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Butterscotch Pudding from The Lark Creek Inn

November 15, 2017

 Butterscotch Pudding

Butterscotch Pudding

Butterscotch Pudding

Thanksgiving is just around the corner and when it comes to dessert the obvious choice is pumpkin pie. But what if you or your guests are not huge fans of the traditional offering?

For years my family dined at The Lark Creek Inn in Larkspur, CA. When it was announced that they were transitioning to a more casual dining scene during the recession I panicked. Why? Because whenever we dined there we would consider dessert before ordering our main course. All because of the Butterscotch Pudding. Concerned that the revamped restaurant might change its dessert menu I took a chance and asked for the recipe. Low and behold they gave it to me.

This butterscotch pudding complements the Thanksgiving table; something without pumpkin spice but with all of the fall feels. It’s everything you would want in a holiday dessert; a velvety consistency, not too sweet and a beautiful hue of pale gold fitting with the season. And the great part about this decadent, creamy pudding is that it can be made ahead of time, adding freshly whipped cream at service.

The beauty of this recipe it that it uses butterscotch chips rather than having to make butterscotch from scratch. Using seeds from a vanilla bean may seem exotic but the flavor it adds to this pudding is key. Yes, vanilla beans are more costly than simply using vanilla extract but this is a holiday dessert after all and you deserves the best!


Ingredients for Butterscotch Pudding

To extract the vanilla bean seeds, simply lay a pod on a flat surface. Using a sharp knife cut down the middle of the pod from top to bottom. Fold the halves open. Begin at one end of the pod and lightly scrape the knife’s edge down along the inside of the pod, lifting the seeds from the pod.

vanilla bean seeds

Seeds from a vanilla bean

Quality is key!

This recipe calls for  just 8 ingredients so now is not the time to compromise on quality. I used locally produced heavy whipping cream, farmers’ market eggs and Guittard butterscotch chips, shop your local farmers’ market and stores for the best available ingredients in your area.  I guarantee this pudding will shine on your holiday table.

Just before serving, add a dollop of whipped cream. If you’re looking for a bit more dazzle, then a drizzle of homemade or store-bought caramel sauce, a dusting of ground cinnamon or chocolate shavings would dress it up.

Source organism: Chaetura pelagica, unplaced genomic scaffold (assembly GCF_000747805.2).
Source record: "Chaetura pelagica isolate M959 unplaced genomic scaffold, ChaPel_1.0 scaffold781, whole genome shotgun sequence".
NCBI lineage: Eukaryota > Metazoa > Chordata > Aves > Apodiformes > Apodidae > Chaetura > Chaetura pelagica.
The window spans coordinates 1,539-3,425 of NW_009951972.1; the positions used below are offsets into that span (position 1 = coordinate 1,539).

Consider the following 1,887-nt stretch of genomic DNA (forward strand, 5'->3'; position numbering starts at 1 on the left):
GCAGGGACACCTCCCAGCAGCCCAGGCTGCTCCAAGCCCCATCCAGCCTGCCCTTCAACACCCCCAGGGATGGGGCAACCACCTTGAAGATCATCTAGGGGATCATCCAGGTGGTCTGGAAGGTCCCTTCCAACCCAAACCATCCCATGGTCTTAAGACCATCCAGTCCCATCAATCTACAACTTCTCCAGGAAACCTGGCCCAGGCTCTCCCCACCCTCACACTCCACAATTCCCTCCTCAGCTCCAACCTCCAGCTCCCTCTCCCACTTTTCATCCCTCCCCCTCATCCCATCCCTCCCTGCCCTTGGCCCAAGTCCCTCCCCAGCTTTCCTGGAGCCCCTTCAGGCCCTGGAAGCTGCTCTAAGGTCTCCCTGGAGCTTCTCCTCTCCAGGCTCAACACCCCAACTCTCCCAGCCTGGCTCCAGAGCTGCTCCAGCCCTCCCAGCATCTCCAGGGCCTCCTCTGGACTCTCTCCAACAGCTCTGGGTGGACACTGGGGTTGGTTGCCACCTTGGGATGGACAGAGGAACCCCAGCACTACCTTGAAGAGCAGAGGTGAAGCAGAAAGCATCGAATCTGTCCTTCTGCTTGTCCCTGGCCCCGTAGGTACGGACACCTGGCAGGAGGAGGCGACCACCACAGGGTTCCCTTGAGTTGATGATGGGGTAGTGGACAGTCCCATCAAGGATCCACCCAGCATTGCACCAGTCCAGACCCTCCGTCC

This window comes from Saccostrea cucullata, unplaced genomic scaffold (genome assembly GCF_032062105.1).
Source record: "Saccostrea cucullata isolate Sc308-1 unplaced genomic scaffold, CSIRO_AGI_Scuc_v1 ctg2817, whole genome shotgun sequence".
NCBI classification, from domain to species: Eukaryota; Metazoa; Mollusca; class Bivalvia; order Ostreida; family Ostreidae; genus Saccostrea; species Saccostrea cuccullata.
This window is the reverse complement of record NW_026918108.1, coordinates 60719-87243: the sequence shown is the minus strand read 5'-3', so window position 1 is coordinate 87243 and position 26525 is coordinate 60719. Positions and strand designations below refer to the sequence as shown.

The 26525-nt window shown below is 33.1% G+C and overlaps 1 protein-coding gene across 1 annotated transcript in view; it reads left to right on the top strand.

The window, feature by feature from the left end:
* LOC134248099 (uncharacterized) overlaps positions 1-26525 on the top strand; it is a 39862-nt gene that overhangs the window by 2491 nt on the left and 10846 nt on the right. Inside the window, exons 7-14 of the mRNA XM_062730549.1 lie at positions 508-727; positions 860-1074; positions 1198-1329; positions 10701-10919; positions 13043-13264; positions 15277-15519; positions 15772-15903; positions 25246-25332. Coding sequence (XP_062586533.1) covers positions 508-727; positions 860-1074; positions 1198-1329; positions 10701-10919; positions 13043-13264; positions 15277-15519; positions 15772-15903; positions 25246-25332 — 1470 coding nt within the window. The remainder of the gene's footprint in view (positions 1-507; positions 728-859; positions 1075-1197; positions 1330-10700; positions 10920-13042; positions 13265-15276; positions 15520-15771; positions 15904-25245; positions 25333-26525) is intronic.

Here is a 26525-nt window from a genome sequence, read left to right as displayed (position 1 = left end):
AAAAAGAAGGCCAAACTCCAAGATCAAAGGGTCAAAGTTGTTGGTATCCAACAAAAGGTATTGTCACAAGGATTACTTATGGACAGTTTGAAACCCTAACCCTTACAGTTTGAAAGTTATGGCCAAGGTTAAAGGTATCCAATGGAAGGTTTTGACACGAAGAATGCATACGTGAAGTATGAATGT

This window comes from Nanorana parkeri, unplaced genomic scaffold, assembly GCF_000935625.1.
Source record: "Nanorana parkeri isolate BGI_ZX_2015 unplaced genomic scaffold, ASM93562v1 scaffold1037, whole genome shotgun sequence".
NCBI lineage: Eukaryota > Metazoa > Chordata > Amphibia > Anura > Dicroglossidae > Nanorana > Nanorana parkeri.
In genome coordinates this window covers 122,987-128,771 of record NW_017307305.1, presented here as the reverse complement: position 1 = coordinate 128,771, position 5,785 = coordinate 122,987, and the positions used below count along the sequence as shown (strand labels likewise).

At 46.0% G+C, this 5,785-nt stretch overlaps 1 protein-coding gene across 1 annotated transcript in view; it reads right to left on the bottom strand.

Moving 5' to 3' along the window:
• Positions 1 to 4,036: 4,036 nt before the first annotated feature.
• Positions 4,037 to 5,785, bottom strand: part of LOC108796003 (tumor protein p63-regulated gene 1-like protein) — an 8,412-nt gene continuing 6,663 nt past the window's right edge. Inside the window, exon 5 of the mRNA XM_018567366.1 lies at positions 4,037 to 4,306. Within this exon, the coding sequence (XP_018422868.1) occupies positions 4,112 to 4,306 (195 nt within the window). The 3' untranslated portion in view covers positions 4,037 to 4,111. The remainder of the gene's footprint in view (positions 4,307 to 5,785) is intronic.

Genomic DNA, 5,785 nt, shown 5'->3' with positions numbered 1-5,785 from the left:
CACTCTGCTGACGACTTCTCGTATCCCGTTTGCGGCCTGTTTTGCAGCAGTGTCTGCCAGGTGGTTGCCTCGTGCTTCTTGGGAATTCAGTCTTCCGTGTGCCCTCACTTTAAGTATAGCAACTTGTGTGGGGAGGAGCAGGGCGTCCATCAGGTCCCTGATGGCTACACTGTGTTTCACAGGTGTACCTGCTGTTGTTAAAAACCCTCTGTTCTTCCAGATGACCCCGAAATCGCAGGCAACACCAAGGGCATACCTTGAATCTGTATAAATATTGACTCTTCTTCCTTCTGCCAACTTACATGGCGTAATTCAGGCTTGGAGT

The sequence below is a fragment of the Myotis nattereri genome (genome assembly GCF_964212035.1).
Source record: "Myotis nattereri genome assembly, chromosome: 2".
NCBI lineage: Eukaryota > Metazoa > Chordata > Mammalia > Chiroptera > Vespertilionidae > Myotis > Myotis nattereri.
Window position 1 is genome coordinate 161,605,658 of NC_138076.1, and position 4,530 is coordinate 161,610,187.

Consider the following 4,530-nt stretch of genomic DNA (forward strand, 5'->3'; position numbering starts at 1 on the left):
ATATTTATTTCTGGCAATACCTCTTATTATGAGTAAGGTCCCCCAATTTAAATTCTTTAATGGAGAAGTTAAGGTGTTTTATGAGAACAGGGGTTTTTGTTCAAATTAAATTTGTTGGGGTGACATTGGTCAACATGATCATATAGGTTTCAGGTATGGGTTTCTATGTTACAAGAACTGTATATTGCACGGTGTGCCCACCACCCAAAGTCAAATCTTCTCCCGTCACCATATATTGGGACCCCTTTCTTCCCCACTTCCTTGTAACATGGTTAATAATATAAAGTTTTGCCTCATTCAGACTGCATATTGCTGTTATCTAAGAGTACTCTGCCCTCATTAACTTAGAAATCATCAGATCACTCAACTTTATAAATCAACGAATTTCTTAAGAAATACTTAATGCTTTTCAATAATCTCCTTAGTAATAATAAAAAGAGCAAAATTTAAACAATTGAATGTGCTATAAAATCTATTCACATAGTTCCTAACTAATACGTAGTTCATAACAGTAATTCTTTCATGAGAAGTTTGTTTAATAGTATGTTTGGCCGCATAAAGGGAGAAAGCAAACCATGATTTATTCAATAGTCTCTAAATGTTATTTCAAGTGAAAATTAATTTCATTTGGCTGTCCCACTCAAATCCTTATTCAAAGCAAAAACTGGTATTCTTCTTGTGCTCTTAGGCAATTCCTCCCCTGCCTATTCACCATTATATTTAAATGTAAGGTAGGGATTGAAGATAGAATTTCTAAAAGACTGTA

If you’re looking for a last-minute appetizer for Turkey Day try this cranberry apple salsa!

Happy Holidays!


Butterscotch Pudding from The Lark Creek Inn

Yield: 8-10 depending on size of ramekin


  • 1 3/4 quarts heavy whipping cream (preferably organic) plus 1/2 ounce heavy whipping cream
  • 1 vanilla bean
  • 12 ounces butterscotch chips (I use Guittard)
  • 10 egg yolks, large
  • 1/4 cup brown sugar
  • 1/8 cup water
  • 1/4 ounce Scotch
  • 1 teaspoon salt


  1. Preheat oven to 250 degrees
  2. Put 1 3/4 quarts of heavy cream and butterscotch chips into a large saucepan (I recommend using a pan about three times the volume of this mixture). Split open vanilla bean in half and scrape the inside of the bean from top to bottom, add the seeds to the cream. Bring all to a boil, turn off heat and set aside.(I recommend staying close to this mixture, it will take a while to heat up but once it does it comes to a boil very quickly).
  3. Place the egg yolks into a large bowl. Slowly add the above mixture only a few drops at a time in the beginning which tempers the egg yolk and avoids scrambling the eggs. Then proceed with a steady stream. Set aside
  4. Fill a kettle with water, place on stove and bring to a boil then turn down to a simmer.
  5. Mix the brown sugar and water in a small saucepan, place over low heat and let mixture caramelize stirring frequently about 5 minutes. Watching carefully so as not to burn. Remove from heat and slowly pour in the scotch and remaining 1/2 ounce heavy cream. Return to heat and stir until all is melted, thickened and darkened in color about 1 minute. Pour this into the cream and egg based mixture. Add salt and stir until dissolved.
  6. Using a mesh strainer, strain mixture into ovenproof ramekins (I found it easier to pour this mixture into a container with a spout, like a pyrex, and then into the ramekins). Depending on what size ramekins you use (I tested many and found that a wide and shallow dish similar to one that is typically used for creme brûlée, 8 ounces, is best) will determine how many will fit into a 9" X 13" baking pan (in this case it was 3, you can place two pans side by side in the oven to cook 6 at a time). They can be snug but with space around the surface of each ramekin. Place in oven but before closing door add the heated water into the pan making sure not to get any into the puddings. Fill until water reaches halfway up the ramekins. Bake at 250 degrees until puddings set. This should take about 60 minutes depending on size of ramekin. To test, if pudding jiggles just slightly but mostly firm, it's done. Using a hot mitt and spatula, remove ramekins from water bath onto a cooling rack. When cool, place in refrigerator until set, at least four hours or overnight. When serving, garnish with whipped cream.








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